• Tue
  • Dec 23, 2014
  • Updated: 3:27am

Asian side of the labour coin

PUBLISHED : Friday, 27 July, 2007, 12:00am
UPDATED : Friday, 27 July, 2007, 12:00am

Cliches can aid in understanding complexity. Consider the always-helpful cliche that every coin has two sides. So, in this spirit of the obvious, let us - for once - look at the other side of the coin regarding the constant drumbeat that Asia is causing American workers to lose jobs.


Well, that happens to be true, but only in one sense - many economies in Asia have a competitive advantage in the cost of their labour. So this coin's bad side is that some people in America have to look for new work when the jobs they are doing can be done for less money in Asia.


Of course, one obvious remedy for this consequence is protectionism, but this, historically at least, has proved to be a cure worse than the disease.


What's very sad right now is that most of the time in the US you hear only about that one side of the coin.


But how exactly are Asians helping Americans? For starters, Asia's labour profit has not produced unrelenting evil and misery for America. In fact, Asia throws most of that fortune back into United States Treasury investments and American stocks for safekeeping and interest-gaining.


Stashing all those Asian billions in America has helped take a lot of the sting out of the otherwise alarming US budget mess. Not only has Washington reaped the benefit of Asia's huge stash of cash, but so, too, has the rest of the country.


Americans wind up paying much lower prices overall. This has helped keep US consumer prices low despite all the periodic upsurges in oil and gas prices and the inflationary effect (until recently) of ridiculously high property prices.


It's hard to recall a time when interest rates have hovered so consistently low. This has been a boon not only to those of us who rely on borrowing to underpin our lifestyle, but to American businesses, which have found the cost of buying new equipment and expanding their operations much lower than it might have been.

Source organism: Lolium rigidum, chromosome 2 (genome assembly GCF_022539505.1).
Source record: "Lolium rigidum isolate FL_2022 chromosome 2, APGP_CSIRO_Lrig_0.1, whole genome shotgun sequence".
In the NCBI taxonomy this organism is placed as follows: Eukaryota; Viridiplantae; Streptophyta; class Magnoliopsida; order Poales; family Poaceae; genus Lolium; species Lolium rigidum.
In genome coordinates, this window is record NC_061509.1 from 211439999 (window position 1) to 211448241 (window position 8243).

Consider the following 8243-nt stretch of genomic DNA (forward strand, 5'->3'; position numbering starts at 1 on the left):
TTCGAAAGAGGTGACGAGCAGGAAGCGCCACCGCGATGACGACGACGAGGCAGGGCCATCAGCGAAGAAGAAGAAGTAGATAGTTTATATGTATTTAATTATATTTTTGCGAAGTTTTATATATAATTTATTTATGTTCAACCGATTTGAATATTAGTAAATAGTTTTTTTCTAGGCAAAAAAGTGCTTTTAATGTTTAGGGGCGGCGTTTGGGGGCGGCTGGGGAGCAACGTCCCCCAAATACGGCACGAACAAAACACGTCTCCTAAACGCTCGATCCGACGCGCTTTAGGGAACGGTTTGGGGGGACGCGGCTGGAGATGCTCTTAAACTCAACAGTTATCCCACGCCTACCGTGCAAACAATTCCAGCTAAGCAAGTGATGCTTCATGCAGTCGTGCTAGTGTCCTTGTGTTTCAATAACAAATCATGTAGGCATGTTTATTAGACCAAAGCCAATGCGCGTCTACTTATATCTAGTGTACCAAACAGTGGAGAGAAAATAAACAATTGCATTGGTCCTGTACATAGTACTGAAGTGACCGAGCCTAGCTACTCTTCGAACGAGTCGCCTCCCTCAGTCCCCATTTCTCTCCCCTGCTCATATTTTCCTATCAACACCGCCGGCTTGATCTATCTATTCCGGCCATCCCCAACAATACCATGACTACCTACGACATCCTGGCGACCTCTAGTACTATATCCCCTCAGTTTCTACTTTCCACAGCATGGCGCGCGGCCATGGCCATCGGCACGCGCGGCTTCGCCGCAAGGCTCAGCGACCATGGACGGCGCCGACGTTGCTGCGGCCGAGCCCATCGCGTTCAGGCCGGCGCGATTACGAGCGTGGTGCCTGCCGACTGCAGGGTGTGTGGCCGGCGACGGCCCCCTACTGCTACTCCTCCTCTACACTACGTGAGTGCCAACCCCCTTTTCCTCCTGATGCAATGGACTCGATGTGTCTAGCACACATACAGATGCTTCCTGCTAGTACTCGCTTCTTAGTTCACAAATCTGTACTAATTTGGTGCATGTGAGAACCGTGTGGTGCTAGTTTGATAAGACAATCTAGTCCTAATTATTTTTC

And this business expansion has helped maintain a measure of job security for many US workers, and in some cases has even created jobs.


Asia has thus been absolutely vital to US economic prosperity, despite the serious problems raised by our co-conspiracy in economic globalisation. In truth, Asians have as much trouble with the uprooting problems of globalisation as do we in the US. In fact, globalisation was more or less force-fed to many Asians during their financial crisis 10 years ago.


As a condition of receiving bailout funds from western financial agencies, they were required to open up their economic gates to the west.


We are allowed to say that Asia is stealing jobs from America only if, in the same breath, the US accepts that Asia is also helping to create jobs. Then we can accept that erecting trade barriers, or punishing China, India or South Korea for this or for that perceived infraction, is to create enemies where none really exist.


America and Asia need to be working together to develop new solutions to the problems we both face. These include making sure that wealth is spread around to all, and developing serious safety nets for people whose jobs evaporate in the furious typhoon of globalisation.


Tom Plate is a member of the Pacific Council on International Policy. Distributed by the UCLA Media Centre


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